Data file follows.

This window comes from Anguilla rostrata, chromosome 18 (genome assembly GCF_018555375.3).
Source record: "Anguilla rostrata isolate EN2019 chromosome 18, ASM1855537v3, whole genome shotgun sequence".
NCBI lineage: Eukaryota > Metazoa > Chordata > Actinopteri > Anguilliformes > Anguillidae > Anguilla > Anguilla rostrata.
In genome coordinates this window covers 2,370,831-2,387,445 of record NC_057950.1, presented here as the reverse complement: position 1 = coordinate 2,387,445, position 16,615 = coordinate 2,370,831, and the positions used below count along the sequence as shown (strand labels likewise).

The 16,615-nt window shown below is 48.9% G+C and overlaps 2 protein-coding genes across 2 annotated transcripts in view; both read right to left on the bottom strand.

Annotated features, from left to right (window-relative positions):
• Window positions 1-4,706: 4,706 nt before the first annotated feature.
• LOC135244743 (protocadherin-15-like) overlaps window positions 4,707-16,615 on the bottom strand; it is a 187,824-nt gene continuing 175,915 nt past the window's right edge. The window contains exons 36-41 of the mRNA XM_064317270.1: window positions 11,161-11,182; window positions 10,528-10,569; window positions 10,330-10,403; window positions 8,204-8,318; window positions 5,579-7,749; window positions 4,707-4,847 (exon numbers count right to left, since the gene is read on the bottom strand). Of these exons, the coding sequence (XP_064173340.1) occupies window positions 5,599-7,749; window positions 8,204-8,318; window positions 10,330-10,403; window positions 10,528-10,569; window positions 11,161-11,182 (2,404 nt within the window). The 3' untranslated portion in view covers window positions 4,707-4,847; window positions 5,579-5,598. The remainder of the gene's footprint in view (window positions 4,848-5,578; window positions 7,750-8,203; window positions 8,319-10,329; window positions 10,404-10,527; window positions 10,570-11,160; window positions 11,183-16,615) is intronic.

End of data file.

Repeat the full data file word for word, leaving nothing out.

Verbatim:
This window comes from Anguilla rostrata, chromosome 18 (genome assembly GCF_018555375.3).
Source record: "Anguilla rostrata isolate EN2019 chromosome 18, ASM1855537v3, whole genome shotgun sequence".
NCBI lineage: Eukaryota > Metazoa > Chordata > Actinopteri > Anguilliformes > Anguillidae > Anguilla > Anguilla rostrata.
In genome coordinates this window covers 2,370,831-2,387,445 of record NC_057950.1, presented here as the reverse complement: position 1 = coordinate 2,387,445, position 16,615 = coordinate 2,370,831, and the positions used below count along the sequence as shown (strand labels likewise).

The 16,615-nt window shown below is 48.9% G+C and overlaps 2 protein-coding genes across 2 annotated transcripts in view; both read right to left on the bottom strand.

Annotated features, from left to right (window-relative positions):
• Window positions 1-4,706: 4,706 nt before the first annotated feature.
• LOC135244743 (protocadherin-15-like) overlaps window positions 4,707-16,615 on the bottom strand; it is a 187,824-nt gene continuing 175,915 nt past the window's right edge. The window contains exons 36-41 of the mRNA XM_064317270.1: window positions 11,161-11,182; window positions 10,528-10,569; window positions 10,330-10,403; window positions 8,204-8,318; window positions 5,579-7,749; window positions 4,707-4,847 (exon numbers count right to left, since the gene is read on the bottom strand). Of these exons, the coding sequence (XP_064173340.1) occupies window positions 5,599-7,749; window positions 8,204-8,318; window positions 10,330-10,403; window positions 10,528-10,569; window positions 11,161-11,182 (2,404 nt within the window). The 3' untranslated portion in view covers window positions 4,707-4,847; window positions 5,579-5,598. The remainder of the gene's footprint in view (window positions 4,848-5,578; window positions 7,750-8,203; window positions 8,319-10,329; window positions 10,404-10,527; window positions 10,570-11,160; window positions 11,183-16,615) is intronic.